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September 23, 2011 | By Michael Muskal
A conservative gay rights group on Friday condemned Rick Santorum for his comments during a GOP presidential debate, which they said showed disrespect to U.S. servicemen. In a statement, GOProud, which represents conservative gays, lesbians and transgender individuals, condemned Santorum's comments and called on him to apologize to the Stephen Hill, the gay soldier who asked the candidates whether they would seek to circumvent the repeal of the “don't ask, don't tell” policy.
September 16, 2011 | By Kenneth Turan, Los Angeles Times Film Critic
"We Were Here" shows that a situation you think you know can be something you haven't known at all. That is the surprise, and the power, of this unexpected film. An extraordinarily moving examination of how the AIDS epidemic both devastated and transformed San Francisco's gay community, this clear-eyed and soulful documentary brings us inside the contagion in a way that is so intimate, so personal, you feel like you're hearing about these catastrophic events for the first time. It's not surprising that "We Were Here" comes from producer-director David Weissman and editor/co-director Bill Weber, the team responsible for 2002's "The Cockettes," one of the few documentaries about San Francisco in the deliriously countercultural 1960s that allows you to experience what it felt like to be there.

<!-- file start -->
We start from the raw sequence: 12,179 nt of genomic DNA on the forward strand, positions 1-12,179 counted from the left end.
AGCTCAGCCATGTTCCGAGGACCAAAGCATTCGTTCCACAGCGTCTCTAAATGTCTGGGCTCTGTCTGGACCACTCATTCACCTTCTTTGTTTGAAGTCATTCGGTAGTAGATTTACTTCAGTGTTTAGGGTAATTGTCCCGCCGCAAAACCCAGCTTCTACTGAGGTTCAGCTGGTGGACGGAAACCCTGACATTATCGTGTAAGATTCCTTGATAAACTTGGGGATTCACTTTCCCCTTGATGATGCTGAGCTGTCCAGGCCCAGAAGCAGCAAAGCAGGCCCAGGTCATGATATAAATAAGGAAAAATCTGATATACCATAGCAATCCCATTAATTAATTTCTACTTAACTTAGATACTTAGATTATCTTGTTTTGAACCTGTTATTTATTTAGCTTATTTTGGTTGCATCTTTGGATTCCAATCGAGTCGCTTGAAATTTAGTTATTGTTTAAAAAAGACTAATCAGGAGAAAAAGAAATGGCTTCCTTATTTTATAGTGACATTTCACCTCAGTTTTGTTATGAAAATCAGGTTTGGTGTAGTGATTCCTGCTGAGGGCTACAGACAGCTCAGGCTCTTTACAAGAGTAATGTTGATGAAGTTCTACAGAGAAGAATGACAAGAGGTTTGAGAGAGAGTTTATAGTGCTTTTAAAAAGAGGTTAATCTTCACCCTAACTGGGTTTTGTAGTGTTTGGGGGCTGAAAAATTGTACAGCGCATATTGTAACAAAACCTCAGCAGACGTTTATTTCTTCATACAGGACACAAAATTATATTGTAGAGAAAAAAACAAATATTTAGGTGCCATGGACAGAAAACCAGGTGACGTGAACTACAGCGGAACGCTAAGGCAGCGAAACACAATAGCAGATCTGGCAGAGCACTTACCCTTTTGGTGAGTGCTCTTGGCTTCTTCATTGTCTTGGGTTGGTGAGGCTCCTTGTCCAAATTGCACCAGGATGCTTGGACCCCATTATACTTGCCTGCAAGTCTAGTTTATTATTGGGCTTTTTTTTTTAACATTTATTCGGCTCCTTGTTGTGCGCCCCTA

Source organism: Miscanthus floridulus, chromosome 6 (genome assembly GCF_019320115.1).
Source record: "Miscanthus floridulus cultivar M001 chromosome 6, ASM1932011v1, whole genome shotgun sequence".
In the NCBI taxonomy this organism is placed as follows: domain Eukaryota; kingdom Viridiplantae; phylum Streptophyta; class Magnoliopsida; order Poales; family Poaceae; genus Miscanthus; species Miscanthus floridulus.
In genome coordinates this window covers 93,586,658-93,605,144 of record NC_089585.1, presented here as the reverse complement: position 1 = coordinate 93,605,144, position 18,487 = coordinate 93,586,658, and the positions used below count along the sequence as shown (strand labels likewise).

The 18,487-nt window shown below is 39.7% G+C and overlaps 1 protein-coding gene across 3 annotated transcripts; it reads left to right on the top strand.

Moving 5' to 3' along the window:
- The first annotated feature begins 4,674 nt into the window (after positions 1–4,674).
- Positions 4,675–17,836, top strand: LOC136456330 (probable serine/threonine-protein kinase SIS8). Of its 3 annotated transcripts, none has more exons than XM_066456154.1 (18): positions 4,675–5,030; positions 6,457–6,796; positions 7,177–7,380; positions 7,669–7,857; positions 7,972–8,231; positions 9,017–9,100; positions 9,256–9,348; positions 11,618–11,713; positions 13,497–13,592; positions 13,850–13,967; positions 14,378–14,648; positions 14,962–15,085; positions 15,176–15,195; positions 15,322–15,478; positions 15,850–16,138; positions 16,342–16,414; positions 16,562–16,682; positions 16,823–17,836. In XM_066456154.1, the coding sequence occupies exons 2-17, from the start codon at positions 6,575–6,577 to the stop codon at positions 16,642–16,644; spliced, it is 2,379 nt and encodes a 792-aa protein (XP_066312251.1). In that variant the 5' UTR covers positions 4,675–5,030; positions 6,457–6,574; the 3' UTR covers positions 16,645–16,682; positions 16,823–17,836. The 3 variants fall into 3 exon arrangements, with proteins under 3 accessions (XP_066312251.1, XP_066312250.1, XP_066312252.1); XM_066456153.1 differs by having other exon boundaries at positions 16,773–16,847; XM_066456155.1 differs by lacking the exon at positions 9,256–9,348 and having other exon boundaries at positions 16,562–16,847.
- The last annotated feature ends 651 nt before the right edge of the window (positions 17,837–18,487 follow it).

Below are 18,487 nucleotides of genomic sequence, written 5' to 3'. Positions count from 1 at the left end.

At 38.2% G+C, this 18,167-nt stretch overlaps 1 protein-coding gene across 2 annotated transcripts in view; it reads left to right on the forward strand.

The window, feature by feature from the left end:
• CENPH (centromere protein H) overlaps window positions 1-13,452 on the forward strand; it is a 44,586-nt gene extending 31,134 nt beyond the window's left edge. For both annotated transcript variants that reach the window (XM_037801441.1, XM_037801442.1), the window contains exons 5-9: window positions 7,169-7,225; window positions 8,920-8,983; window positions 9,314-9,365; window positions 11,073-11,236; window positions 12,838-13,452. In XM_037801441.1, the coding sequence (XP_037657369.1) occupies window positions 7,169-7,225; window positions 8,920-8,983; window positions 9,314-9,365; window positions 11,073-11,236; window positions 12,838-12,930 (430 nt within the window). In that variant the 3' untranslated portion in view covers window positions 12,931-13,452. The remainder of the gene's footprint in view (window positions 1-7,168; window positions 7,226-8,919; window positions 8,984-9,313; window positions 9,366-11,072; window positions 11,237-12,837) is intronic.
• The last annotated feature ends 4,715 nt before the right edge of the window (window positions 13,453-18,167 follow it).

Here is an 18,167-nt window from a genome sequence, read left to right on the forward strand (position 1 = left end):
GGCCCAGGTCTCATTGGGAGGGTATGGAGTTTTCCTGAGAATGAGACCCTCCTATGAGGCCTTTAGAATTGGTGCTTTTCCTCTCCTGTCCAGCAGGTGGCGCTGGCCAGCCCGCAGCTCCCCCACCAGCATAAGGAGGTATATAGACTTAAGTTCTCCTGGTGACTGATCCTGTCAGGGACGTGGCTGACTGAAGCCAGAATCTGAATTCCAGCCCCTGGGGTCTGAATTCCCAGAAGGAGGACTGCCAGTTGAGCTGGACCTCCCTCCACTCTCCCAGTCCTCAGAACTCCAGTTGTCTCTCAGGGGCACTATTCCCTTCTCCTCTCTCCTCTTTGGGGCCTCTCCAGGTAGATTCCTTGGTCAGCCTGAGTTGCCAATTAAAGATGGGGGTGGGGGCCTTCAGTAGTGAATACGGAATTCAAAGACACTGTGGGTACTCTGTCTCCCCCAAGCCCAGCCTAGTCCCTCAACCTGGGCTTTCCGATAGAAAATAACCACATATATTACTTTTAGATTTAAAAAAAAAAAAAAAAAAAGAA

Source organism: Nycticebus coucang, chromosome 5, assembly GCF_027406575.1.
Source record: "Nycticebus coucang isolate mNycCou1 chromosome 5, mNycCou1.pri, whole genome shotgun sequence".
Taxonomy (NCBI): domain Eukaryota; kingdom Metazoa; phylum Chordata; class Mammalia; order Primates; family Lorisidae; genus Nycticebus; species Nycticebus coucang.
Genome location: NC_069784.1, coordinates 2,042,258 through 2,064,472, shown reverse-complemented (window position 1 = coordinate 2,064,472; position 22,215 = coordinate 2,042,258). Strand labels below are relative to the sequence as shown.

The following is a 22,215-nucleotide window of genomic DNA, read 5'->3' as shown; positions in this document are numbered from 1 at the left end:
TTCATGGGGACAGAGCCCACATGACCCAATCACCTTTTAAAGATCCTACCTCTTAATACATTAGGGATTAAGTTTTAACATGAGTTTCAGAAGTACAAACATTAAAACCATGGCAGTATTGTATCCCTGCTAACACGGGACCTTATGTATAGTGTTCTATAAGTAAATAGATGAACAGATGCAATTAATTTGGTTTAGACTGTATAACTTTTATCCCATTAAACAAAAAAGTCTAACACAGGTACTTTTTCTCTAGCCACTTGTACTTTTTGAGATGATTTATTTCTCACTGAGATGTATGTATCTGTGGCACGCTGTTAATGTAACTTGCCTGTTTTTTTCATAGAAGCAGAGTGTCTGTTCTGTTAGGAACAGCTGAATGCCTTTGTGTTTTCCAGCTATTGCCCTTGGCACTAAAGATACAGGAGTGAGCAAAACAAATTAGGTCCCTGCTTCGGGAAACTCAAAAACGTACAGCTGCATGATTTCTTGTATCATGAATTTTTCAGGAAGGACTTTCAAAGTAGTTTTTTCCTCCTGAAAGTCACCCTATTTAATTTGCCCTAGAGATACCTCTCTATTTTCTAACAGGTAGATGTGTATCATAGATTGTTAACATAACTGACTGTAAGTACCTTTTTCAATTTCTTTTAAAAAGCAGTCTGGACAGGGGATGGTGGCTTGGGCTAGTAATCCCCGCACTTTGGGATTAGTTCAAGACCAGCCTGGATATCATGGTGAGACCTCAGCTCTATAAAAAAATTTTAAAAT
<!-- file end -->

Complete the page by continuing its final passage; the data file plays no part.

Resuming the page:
August 9, 2011 | Mark Z. Barabak, Los Angeles Times
Fred Karger, Republican candidate for president, knows there is no chance he will be the GOP nominee, much less the next leader of the free world. "I'm not delusional," he says, though one might wonder what, exactly, he is thinking. Karger is no political naif. He spent nearly 30 years as a campaign advisor to several of California's top Republicans and served as an election strategist for corporate clients, including cigarette maker Philip Morris. His trophies — a home a block from the ocean in Laguna Beach, a second one above Laurel Canyon and a silver Mercedes to ride between the two — speak to his success.
June 30, 2011 | James Oliphant
Gays and lesbians deserve to be "treated like all Americans," President Obama said at Wednesday's news conference, but he stopped short of endorsing same-sex marriage. "I'm not going to make news on that today," he joked in response to a reporter's question. The president has been on the record as opposing same-sex marriage, but has sought to navigate a middle position by saying the matter should be decided by individual states, not the federal government. Speaking in the East Room of the White House, Obama lauded the recent move by the New York Legislature to legalize same-sex marriage, calling it "a good thing.
June 22, 2011 | Tim Rutten
The current debate over marriage equality in the New York Legislature is a matter of importance to all, because at its heart it's about finally extending basic rights to those to whom they have been denied. The state's Assembly already has approved a measure legalizing same-sex marriage; debate continues in the Senate, where proponents of equality are reportedly one vote short of passage in a chamber with a Republican majority. A vote could come as early as Wednesday, and if the measure passes, New York will become the largest state to have adopted marriage equality through legislation.